Alaska Speeding Ticket

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If you’re issued an Alaska speeding ticket, you’ll be faced with expensive fines and points added to your license. But there are also ways you can challenge a speeding ticket and avoid these stiff penalties, too.
Alaska has what’s known as an absolute speed limit law. That means you’re breaking the law if you drive one mile per hour or more over the posted speed limit, allowing police to pull you over and issue a ticket. So if you’re let off with just a warning, count your blessings and slow down!
If you do get a speeding ticket in Alaska, you’ll pay up to $300 in fines, get points added to your license, and your car insurance rates can go up as well.
This guide, brought to you by the car insurance comparison and broker app Jerry, will explain how to take care of an Alaska speeding ticket, how to fight it (if you can), and how it will impact your insurance rates over time.
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What happens if you get a speeding ticket in Alaska? 

Alaska’s absolute speed limit means law enforcement can pull you over for driving just one mile per hour over the posted speed limit. If that happens, the officer can choose to let you off with a warning or issue a speeding ticket.
Alaska also has a basic speed limit, allowing officers to pull you over and give you a ticket for driving at a speed they felt was unsafe given road conditions, like traffic or weather.
An Alaska speeding ticket will tell you how you can take care of it, which court you need to appear at or pay fines at, and more. You’ll want to take your time and read your traffic ticket carefully so you know how to proceed.
Some speeding tickets will have an optional court appearance, meaning you can plead no contest and pay your fines. You’ll have points added to your license as a result. 
Other speeding tickets will have a mandatory court appearance, meaning you must appear in court at the physical address listed on the ticket, at the time stated on the ticket. You can alternatively request a trial date, but failure to appear or request that trial date can result in a default judgment against you, or even an automatic arrest warrant if it’s a criminal offense.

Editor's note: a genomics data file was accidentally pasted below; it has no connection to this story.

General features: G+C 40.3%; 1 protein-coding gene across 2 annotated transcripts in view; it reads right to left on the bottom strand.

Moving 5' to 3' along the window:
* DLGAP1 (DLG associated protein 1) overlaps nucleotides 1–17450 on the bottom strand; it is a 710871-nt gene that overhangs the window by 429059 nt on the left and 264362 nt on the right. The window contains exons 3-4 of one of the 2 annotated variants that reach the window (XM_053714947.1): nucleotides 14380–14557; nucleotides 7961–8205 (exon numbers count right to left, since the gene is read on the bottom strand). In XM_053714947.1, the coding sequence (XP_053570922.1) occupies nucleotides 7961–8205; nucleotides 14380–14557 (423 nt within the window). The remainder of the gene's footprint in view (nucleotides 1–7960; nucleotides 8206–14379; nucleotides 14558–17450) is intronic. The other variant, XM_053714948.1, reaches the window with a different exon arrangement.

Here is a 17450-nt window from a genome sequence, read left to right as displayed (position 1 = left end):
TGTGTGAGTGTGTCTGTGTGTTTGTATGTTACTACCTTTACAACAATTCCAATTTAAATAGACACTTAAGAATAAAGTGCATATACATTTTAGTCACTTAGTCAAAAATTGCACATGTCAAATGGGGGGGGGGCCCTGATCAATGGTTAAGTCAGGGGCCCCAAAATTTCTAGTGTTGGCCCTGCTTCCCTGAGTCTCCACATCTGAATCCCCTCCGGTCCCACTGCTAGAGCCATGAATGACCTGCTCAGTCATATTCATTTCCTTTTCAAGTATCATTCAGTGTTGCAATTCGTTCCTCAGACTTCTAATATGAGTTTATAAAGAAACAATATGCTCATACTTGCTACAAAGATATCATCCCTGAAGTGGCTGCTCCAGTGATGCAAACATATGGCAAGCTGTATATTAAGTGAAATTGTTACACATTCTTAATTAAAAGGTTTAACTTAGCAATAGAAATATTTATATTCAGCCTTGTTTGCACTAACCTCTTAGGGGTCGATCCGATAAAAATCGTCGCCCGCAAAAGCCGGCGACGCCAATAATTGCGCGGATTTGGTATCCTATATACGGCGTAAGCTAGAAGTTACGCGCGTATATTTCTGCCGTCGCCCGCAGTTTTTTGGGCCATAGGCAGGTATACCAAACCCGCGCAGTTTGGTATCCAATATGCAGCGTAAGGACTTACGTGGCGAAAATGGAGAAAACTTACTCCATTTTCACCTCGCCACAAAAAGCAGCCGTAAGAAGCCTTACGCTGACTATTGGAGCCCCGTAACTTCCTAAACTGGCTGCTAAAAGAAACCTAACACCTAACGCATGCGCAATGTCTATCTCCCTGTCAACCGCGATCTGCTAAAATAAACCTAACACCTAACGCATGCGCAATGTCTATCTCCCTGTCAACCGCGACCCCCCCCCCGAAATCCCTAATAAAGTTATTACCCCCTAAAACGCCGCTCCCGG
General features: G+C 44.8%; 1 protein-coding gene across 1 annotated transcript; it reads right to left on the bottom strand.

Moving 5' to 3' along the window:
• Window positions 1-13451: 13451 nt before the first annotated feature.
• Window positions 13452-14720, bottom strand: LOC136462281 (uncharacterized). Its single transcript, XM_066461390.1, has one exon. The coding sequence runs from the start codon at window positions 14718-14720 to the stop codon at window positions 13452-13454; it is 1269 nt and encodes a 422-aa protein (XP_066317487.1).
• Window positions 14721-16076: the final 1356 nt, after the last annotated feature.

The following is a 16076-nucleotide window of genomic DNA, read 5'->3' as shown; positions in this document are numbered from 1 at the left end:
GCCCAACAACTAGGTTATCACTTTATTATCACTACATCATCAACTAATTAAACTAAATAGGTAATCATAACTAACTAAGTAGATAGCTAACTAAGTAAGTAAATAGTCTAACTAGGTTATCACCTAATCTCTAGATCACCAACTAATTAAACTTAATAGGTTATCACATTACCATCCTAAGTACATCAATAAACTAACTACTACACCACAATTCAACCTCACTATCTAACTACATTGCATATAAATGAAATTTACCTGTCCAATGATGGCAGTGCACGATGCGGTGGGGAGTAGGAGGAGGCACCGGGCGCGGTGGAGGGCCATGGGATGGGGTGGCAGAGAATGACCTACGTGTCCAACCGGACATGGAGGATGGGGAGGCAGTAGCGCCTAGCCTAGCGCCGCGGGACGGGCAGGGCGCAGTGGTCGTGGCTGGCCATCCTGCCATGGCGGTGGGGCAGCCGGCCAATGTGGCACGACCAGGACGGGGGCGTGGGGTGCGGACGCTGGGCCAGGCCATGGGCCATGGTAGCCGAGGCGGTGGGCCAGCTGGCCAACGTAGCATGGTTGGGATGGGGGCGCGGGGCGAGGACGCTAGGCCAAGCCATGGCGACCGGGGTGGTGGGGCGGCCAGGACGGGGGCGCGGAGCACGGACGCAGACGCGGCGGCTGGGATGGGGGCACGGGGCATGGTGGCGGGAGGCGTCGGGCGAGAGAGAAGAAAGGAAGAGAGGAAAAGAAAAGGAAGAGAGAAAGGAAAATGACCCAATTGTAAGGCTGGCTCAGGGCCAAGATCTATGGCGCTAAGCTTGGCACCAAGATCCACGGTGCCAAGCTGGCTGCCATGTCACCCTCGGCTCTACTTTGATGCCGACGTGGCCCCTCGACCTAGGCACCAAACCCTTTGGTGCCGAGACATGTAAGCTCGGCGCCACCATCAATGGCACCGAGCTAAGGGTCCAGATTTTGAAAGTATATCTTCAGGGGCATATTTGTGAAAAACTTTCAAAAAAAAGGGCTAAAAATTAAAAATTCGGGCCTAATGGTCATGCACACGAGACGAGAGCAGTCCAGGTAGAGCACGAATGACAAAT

What are the fines for a speeding ticket in Alaska? 

An Alaska speeding ticket will be coupled with a fine, usually between $100 and $300. However, these fines are doubled if you are caught speeding in highway work zones or traffic safety corridors.
You’ll also be issued demerit points, which can add up to a suspension or revocation of your driver’s license. Here’s a rundown of how these points are gained:
  • Driving 3 mph to 9 mph over the speed limit = 2 points
  • 10 mph to 19 mph over = 4 points
  • 20+ mph over = 6 points
  • Speeding in a school zone or playground crosswalk = 6 points
If you get 12 points in a 12-month period or 18 points in a 24-month period, your driver’s license will be suspended or revoked automatically.

Options for dealing with a speeding ticket in Alaska

Depending on what type of ticket you’re issued, you’ll have a few different methods of dealing with your Alaska speeding ticket. The most common solutions involve either pleading no contest and paying the fines or pleading not guilty and fighting the ticket in court.
Some drivers will also be eligible for dismissing their speeding ticket (or at least removing points from their driving records) by completing a defensive driving course in Alaska. However, this option can and likely will get waived if you fight the ticket.